Photo: Haakon Haagensen
HYPANCISTRUS sp. L475
The genus Hypancistrus keeps growing. Even though Brazilian law prohibits the export of new species, some still show up in the nets of collectors, and some even find their way into the hobby. Some years ago, what appeared to be a new species of Hypancistrus showed up on the website of a Japanese importer. These were labeled Hypancistrus sp. «Yamunda», another name for what we know better as Nhamundá, Brazil. Nhamundá is well known for it’s beautiful strains of Discus, which are extensively collected there. However, in latter years the collectors who supply the Asian market have also collected species of Loricariidae in this and other habitats where Discus are caught. This has resulted in some new imports to the Asian market, like this Hypanciustrus.
Name: Hypancistrus sp. “L475”
Trade names: L475, Hypancistrus sp. «Nhamundá», Hypancistrus sp. «Yamundá» (Japan)
Origin: Rio Nhamundá, Brazil
Maximum size: 14 cm / 6”
For a long time it was impossible to determine if it was indeed from Nhamundá. Meanwhile, very similar types of Hypancistrus showed up in the hobby but with different locations attached to their name; H.sp.«Manaus», H.sp.«Madeira» and H.sp.«Uatumá» are all types with a clear similarity to the so called Nhamundá fish. None of them have however been confirmed to actually come from where their nickname suggests, until now.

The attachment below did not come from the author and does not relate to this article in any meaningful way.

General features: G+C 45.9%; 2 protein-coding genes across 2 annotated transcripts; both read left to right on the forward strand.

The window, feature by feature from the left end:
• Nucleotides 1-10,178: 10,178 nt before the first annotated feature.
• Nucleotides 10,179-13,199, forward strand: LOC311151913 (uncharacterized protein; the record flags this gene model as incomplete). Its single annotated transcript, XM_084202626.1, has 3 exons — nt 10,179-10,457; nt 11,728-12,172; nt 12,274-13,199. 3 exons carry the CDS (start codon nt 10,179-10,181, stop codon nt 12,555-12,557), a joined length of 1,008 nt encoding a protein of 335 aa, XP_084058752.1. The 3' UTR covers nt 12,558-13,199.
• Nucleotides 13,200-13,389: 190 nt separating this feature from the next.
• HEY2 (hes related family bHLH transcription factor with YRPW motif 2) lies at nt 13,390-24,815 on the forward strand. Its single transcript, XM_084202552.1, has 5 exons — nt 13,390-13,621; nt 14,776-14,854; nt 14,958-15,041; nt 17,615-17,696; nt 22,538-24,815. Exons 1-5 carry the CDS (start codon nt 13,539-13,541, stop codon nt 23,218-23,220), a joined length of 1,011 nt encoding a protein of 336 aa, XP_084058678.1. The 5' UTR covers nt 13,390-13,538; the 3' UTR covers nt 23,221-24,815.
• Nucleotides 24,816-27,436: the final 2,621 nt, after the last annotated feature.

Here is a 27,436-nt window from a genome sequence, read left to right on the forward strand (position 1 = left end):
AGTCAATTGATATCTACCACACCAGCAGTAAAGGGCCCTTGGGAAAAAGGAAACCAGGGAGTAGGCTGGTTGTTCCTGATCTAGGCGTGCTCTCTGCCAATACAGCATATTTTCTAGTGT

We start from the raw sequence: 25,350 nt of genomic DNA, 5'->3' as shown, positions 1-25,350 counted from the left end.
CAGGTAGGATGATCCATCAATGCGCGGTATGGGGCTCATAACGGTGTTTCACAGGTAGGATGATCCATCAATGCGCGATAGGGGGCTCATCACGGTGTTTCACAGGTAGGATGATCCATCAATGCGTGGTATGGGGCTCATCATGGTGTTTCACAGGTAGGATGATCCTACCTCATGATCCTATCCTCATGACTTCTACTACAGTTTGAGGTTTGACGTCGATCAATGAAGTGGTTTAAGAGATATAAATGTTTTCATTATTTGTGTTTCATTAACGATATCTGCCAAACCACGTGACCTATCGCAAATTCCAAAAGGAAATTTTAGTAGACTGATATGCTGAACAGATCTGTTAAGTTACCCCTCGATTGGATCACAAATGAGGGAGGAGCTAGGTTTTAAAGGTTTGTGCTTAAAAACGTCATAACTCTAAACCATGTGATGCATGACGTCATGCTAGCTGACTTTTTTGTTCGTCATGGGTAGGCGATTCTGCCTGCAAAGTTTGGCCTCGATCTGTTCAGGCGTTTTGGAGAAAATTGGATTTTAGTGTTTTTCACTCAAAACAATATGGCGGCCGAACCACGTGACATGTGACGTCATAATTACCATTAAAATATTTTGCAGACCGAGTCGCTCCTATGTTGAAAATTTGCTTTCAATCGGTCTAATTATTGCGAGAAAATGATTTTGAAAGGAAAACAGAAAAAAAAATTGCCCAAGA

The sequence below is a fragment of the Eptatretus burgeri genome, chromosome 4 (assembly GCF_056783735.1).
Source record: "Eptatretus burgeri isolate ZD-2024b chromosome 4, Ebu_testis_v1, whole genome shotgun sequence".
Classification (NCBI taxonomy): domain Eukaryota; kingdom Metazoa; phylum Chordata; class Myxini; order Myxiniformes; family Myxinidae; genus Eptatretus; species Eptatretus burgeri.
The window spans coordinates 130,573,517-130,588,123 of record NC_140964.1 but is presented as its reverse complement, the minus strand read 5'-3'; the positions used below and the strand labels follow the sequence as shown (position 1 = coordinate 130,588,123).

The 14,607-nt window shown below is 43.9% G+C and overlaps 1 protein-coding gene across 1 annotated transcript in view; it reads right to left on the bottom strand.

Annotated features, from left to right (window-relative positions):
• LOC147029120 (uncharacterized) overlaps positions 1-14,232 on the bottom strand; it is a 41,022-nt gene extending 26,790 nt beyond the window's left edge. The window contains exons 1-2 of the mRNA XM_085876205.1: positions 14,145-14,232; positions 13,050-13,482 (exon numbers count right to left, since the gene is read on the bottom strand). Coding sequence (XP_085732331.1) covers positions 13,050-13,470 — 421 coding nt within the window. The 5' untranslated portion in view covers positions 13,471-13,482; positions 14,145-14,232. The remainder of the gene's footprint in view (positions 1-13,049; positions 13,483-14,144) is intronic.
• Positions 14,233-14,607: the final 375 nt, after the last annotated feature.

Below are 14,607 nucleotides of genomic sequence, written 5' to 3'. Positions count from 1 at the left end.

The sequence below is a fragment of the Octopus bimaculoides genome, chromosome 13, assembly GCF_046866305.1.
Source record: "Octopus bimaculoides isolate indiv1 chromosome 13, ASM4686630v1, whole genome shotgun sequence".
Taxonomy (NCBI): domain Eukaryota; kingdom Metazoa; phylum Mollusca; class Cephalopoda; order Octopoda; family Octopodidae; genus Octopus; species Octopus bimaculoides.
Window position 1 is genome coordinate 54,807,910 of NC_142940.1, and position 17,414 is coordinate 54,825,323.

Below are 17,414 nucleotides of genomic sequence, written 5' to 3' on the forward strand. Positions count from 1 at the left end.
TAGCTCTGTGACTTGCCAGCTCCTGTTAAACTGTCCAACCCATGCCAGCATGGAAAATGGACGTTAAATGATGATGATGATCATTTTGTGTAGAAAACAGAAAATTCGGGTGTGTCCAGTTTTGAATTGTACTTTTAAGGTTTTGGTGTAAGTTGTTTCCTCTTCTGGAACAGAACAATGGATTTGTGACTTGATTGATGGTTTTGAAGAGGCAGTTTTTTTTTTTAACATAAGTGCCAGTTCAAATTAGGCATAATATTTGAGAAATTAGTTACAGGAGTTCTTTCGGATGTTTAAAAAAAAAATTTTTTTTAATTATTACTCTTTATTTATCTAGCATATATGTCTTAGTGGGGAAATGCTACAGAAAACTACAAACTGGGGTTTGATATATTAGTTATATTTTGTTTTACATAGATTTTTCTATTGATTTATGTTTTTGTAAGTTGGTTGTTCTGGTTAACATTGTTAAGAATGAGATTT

In November 2013, Rupert Collins was part of a science team collecting species right by the town of Nhamundá (-2.19081, -56.7084). In this habitat the water was slightly murky and without current. The temperature was 32 C, conductivity 5 uS/cm. Other species observed were Ancistrus aff. macrophthalmus, Peckoltia cf. vittata, Crenicichla sp., Pterophyllum scalare, Symphysodon sp., Platydoras sp. and Tatia nigra. The team only collected at this site, so the distribution of the species in the area may be larger. In a couple of hours, 3 collectors caught 12 specimens of this Hypancistrus. The Peckoltia species was much more abundant. They were told by the fisherman who worked there that he mostly collected Discus, but even the Peckoltia and the Hypancistrus were collected for the ornamental trade. He was however paid the same price for the Hypancistrus as for the Peckoltia, so he didn’t make too much of an effort to find them.
L475 is variable in it’s pattern, like most other representatives of the genus. It mostly resembles L270 from Rio Curua-Una and the Colombian types from the H.debilittera group, but these are all smaller than the Nhamundá species which grows to 12-14 cm (based on reports from the Japanese importer. The largest specimen collected by R.Collins and his crew was 73.1 mm SL). Also, L475 has a higher, more stocky body. Collins counted 7-13 teeth in the premaxilla of the collected individuals. The recently imported H.sp.“Uatumá” is very similar to L475, and may eventually prove to be the same species. We still await confirmation that confirms whether or not this type actually originates from Uatumá.
Interestingly enough, a third similar Hypancistrus form labeled H.sp.“Madeira” also entered the trade in recent years. Like L475 and H.sp.“Uatumá”, even H.sp.“Madeira” appear to coexists with a similar looking Peckoltia type in it’s natural habitat, and is exported together with it. The Hypancistrus are however largely outnumbered by the Peckoltia in each case.
Currently, L475 is not allowed for export from Brazil. In the meantime, Japanese aquarists are already breeding it, and the Peckoltia species from the same area is occasionally imported so there is a chance that even L475 may show up in Europe in small numbers as well. If it does, it would be a great addition and one that should be carefully looked after by breeders to make sure it’s established in the hobby.